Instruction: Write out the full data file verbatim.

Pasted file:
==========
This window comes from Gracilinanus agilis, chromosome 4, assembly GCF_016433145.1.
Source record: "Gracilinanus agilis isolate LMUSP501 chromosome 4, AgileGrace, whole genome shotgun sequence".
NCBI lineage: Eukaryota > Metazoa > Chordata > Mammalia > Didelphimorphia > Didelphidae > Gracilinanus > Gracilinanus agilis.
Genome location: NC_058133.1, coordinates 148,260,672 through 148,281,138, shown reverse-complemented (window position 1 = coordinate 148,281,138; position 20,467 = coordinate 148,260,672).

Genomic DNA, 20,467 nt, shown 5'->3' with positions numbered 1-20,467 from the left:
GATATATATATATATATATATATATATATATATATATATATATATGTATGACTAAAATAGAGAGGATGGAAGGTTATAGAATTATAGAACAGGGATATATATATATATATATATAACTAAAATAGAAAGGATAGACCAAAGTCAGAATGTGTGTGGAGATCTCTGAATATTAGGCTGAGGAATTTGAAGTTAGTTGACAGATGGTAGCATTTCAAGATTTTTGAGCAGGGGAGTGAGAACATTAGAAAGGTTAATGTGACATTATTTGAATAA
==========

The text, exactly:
This window comes from Gracilinanus agilis, chromosome 4, assembly GCF_016433145.1.
Source record: "Gracilinanus agilis isolate LMUSP501 chromosome 4, AgileGrace, whole genome shotgun sequence".
NCBI lineage: Eukaryota > Metazoa > Chordata > Mammalia > Didelphimorphia > Didelphidae > Gracilinanus > Gracilinanus agilis.
Genome location: NC_058133.1, coordinates 148,260,672 through 148,281,138, shown reverse-complemented (window position 1 = coordinate 148,281,138; position 20,467 = coordinate 148,260,672).

Genomic DNA, 20,467 nt, shown 5'->3' with positions numbered 1-20,467 from the left:
GATATATATATATATATATATATATATATATATATATATATATATGTATGACTAAAATAGAGAGGATGGAAGGTTATAGAATTATAGAACAGGGATATATATATATATATATATAACTAAAATAGAAAGGATAGACCAAAGTCAGAATGTGTGTGGAGATCTCTGAATATTAGGCTGAGGAATTTGAAGTTAGTTGACAGATGGTAGCATTTCAAGATTTTTGAGCAGGGGAGTGAGAACATTAGAAAGGTTAATGTGACATTATTTGAATAA